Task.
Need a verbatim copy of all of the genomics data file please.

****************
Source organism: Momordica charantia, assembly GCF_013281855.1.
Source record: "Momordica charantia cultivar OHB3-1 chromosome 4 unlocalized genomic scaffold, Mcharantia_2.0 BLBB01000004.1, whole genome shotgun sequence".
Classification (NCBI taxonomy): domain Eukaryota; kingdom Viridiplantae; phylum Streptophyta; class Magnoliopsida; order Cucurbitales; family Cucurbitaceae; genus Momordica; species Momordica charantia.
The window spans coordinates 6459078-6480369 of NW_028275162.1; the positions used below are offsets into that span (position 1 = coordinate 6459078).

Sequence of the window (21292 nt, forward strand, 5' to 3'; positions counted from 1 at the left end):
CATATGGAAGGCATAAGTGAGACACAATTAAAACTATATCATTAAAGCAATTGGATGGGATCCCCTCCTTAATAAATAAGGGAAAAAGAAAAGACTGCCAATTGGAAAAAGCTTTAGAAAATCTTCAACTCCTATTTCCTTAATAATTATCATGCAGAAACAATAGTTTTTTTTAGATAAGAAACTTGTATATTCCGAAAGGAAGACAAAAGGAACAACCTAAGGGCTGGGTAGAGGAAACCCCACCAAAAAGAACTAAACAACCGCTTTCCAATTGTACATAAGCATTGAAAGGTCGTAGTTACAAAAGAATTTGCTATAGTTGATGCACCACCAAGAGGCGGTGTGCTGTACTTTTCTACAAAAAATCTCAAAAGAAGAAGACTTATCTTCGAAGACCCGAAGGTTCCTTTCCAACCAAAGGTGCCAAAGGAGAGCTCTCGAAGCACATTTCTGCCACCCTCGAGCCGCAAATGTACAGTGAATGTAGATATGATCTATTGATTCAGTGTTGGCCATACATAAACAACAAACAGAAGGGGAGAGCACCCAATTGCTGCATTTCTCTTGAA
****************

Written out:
Source organism: Momordica charantia, assembly GCF_013281855.1.
Source record: "Momordica charantia cultivar OHB3-1 chromosome 4 unlocalized genomic scaffold, Mcharantia_2.0 BLBB01000004.1, whole genome shotgun sequence".
Classification (NCBI taxonomy): domain Eukaryota; kingdom Viridiplantae; phylum Streptophyta; class Magnoliopsida; order Cucurbitales; family Cucurbitaceae; genus Momordica; species Momordica charantia.
The window spans coordinates 6459078-6480369 of NW_028275162.1; the positions used below are offsets into that span (position 1 = coordinate 6459078).

Sequence of the window (21292 nt, forward strand, 5' to 3'; positions counted from 1 at the left end):
CATATGGAAGGCATAAGTGAGACACAATTAAAACTATATCATTAAAGCAATTGGATGGGATCCCCTCCTTAATAAATAAGGGAAAAAGAAAAGACTGCCAATTGGAAAAAGCTTTAGAAAATCTTCAACTCCTATTTCCTTAATAATTATCATGCAGAAACAATAGTTTTTTTTAGATAAGAAACTTGTATATTCCGAAAGGAAGACAAAAGGAACAACCTAAGGGCTGGGTAGAGGAAACCCCACCAAAAAGAACTAAACAACCGCTTTCCAATTGTACATAAGCATTGAAAGGTCGTAGTTACAAAAGAATTTGCTATAGTTGATGCACCACCAAGAGGCGGTGTGCTGTACTTTTCTACAAAAAATCTCAAAAGAAGAAGACTTATCTTCGAAGACCCGAAGGTTCCTTTCCAACCAAAGGTGCCAAAGGAGAGCTCTCGAAGCACATTTCTGCCACCCTCGAGCCGCAAATGTACAGTGAATGTAGATATGATCTATTGATTCAGTGTTGGCCATACATAAACAACAAACAGAAGGGGAGAGCACCCAATTGCTGCATTTCTCTTGAA